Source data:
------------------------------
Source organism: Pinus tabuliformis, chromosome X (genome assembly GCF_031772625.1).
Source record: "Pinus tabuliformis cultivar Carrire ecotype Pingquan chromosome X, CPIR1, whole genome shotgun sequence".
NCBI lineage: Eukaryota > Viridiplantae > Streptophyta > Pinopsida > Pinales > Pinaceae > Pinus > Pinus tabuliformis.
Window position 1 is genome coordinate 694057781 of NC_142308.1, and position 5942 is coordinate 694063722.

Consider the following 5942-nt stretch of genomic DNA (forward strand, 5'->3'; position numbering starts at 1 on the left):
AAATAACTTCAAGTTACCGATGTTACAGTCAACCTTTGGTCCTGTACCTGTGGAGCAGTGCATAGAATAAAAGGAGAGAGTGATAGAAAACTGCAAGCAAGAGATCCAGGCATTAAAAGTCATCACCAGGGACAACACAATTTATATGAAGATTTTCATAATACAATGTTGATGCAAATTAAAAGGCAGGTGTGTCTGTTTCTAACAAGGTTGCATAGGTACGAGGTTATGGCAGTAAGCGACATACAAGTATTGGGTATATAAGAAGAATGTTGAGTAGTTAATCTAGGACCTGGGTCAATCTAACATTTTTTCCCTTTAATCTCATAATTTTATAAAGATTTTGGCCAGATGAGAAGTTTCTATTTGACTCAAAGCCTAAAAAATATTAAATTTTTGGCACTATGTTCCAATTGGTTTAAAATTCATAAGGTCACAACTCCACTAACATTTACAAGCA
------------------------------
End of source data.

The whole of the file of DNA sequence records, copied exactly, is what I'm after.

Source organism: Pinus tabuliformis, chromosome X (genome assembly GCF_031772625.1).
Source record: "Pinus tabuliformis cultivar Carrire ecotype Pingquan chromosome X, CPIR1, whole genome shotgun sequence".
NCBI lineage: Eukaryota > Viridiplantae > Streptophyta > Pinopsida > Pinales > Pinaceae > Pinus > Pinus tabuliformis.
Window position 1 is genome coordinate 694057781 of NC_142308.1, and position 5942 is coordinate 694063722.

Consider the following 5942-nt stretch of genomic DNA (forward strand, 5'->3'; position numbering starts at 1 on the left):
AAATAACTTCAAGTTACCGATGTTACAGTCAACCTTTGGTCCTGTACCTGTGGAGCAGTGCATAGAATAAAAGGAGAGAGTGATAGAAAACTGCAAGCAAGAGATCCAGGCATTAAAAGTCATCACCAGGGACAACACAATTTATATGAAGATTTTCATAATACAATGTTGATGCAAATTAAAAGGCAGGTGTGTCTGTTTCTAACAAGGTTGCATAGGTACGAGGTTATGGCAGTAAGCGACATACAAGTATTGGGTATATAAGAAGAATGTTGAGTAGTTAATCTAGGACCTGGGTCAATCTAACATTTTTTCCCTTTAATCTCATAATTTTATAAAGATTTTGGCCAGATGAGAAGTTTCTATTTGACTCAAAGCCTAAAAAATATTAAATTTTTGGCACTATGTTCCAATTGGTTTAAAATTCATAAGGTCACAACTCCACTAACATTTACAAGCA